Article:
Interactive AIDS map updated to show impact in major U.S. cities

AIDSVu is an interactive online map illustrating the prevalence of HIV in the United States.

(Medical Xpress) -- Researchers at Emory University’s Rollins School of Public Health are unveiling a major update to their HIV interactive online map, AIDSVu.

AIDSVu allows users to view HIV rates in the U.S. by state and county, alongside key social determinants of health - such as poverty, lack of health insurance and educational attainment. It also provides local information about HIV testing and treatment site locations, state Drug Assistance Programs and the estimated percentage of HIV diagnoses that are made late in the course of the disease. 

With the new update, AIDSVu now shows the latest HIV prevalence data for 13 U.S. cities by ZIP code or census tract. Cities include: Atlanta, New York City, New Orleans, San Francisco and Detroit. 

"The new city maps on AIDSVu help us understand which communities are most impacted by HIV and where we need to focus resources," says principal researcher Patrick Sullivan, PhD, DVM, associate professor of epidemiology, Emory University’s Rollins School of Public Health.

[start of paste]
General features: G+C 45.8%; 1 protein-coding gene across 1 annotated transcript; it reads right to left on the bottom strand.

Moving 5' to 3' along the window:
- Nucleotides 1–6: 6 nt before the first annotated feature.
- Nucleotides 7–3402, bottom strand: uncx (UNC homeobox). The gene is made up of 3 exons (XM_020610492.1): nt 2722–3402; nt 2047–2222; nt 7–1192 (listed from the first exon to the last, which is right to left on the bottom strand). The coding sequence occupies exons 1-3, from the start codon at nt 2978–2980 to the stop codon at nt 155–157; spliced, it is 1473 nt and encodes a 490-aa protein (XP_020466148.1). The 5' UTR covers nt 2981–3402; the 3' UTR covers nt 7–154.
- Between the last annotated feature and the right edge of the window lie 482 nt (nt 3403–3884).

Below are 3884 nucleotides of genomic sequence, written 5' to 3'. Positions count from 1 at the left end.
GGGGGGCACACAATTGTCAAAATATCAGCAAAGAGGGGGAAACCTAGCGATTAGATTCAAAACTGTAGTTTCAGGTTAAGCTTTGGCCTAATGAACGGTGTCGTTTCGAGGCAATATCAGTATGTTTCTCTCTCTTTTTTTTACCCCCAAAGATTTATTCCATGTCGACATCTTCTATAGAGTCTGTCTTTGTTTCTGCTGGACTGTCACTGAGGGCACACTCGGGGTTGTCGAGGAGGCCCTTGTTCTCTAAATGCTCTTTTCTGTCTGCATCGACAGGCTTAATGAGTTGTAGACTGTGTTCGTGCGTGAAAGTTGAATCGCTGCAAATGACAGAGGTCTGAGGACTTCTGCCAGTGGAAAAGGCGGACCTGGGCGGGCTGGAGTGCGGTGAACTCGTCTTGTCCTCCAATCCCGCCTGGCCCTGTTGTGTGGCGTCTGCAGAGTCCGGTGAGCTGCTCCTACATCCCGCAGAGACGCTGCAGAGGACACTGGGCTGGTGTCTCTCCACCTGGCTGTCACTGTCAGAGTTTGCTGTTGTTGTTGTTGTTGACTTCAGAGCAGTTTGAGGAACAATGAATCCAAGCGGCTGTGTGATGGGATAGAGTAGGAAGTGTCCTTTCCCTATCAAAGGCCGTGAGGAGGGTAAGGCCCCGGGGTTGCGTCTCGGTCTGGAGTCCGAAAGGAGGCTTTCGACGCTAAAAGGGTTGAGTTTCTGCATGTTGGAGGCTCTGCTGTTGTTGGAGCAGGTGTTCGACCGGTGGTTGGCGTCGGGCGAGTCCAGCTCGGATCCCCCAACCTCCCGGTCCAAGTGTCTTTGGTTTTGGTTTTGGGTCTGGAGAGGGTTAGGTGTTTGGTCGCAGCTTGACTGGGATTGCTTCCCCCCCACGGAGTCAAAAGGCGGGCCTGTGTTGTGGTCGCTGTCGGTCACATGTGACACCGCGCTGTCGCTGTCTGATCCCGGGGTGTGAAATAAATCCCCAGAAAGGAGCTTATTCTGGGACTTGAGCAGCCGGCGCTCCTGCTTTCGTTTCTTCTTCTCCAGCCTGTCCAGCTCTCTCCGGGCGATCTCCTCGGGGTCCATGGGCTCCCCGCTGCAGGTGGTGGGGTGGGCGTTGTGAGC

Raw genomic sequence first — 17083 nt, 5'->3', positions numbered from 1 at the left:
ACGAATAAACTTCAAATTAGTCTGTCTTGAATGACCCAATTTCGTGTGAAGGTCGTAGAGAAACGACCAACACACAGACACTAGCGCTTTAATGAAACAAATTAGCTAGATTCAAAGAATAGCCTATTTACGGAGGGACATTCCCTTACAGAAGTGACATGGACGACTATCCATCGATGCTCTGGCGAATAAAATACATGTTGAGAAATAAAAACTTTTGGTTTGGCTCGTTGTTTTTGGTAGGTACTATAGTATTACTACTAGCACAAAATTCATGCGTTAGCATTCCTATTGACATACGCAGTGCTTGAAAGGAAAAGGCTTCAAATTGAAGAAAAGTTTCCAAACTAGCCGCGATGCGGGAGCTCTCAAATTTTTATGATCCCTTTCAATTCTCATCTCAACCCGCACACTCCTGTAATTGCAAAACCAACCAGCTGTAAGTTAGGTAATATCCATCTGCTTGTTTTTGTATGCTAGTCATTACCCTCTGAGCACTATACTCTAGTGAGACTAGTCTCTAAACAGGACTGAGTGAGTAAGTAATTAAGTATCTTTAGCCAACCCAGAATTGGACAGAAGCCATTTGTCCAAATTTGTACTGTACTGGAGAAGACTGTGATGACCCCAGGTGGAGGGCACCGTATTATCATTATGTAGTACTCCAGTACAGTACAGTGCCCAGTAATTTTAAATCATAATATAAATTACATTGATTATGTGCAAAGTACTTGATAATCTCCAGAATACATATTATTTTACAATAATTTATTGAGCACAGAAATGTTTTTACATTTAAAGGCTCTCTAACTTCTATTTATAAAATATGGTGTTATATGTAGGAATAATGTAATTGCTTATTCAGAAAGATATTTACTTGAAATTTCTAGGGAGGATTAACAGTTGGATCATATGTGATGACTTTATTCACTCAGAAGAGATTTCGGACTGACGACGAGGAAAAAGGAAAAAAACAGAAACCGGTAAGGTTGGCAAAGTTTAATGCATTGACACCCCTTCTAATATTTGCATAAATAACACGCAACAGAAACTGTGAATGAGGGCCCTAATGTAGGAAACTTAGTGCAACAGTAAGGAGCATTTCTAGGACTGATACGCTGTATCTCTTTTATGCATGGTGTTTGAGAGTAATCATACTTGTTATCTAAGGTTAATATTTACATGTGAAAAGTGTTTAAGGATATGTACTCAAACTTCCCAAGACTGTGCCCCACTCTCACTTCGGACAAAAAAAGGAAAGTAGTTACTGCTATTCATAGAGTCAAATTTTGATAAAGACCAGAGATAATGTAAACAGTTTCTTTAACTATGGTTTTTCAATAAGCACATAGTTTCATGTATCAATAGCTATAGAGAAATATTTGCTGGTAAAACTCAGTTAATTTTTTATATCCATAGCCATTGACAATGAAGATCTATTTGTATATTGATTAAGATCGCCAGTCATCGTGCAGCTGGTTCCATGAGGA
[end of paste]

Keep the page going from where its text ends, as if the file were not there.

"The information on AIDSVu can help educate all Americans about what HIV looks like in the U.S., and support efforts to prevent new HIV infections, expand HIV testing and improve care for people living with HIV."

AIDSVu is updated regularly as new data and information become available. 

To visit the AIDSVu site, please click here.

add to favorites email to friend print save as pdf

Related Stories

New book on HIV from Cold Spring Harbor Laboratory Press

Dec 15, 2011

The worldwide AIDS epidemic makes research on HIV, the disease processes it induces, and potential HIV therapies among the most critical in biomedical science. Furthermore, the basic biology of HIV infections ...

Wednesday is national HIV testing day

Jun 26, 2012

(HealthDay) -- More than 1 million people in the United States are living with HIV, the virus that causes AIDS, but 20 percent of them don't know they're infected.

Recommended for you

HIV+ women respond well to HPV vaccine

8 hours ago

HIV-positive women respond well to a vaccine against the human papillomavirus (HPV), even when their immune system is struggling, according to newly published results of an international clinical trial. The study's findings ...

HIV battle must focus on hard-hit streets, paper argues

Apr 10, 2014

In U.S. cities, it's not just what you do, but also your address that can determine whether you will get HIV and whether you will survive. A new paper in the American Journal of Public Health illustrates the ef ...

User comments

Adjust slider to filter visible comments by rank

Display comments: newest first

freethinking
not rated yet Jul 09, 2012
To prevent AIDS, we need to stop promoting the homosexual life style as normal. If it were not for homosexuals behaviors, there would be no AIDS.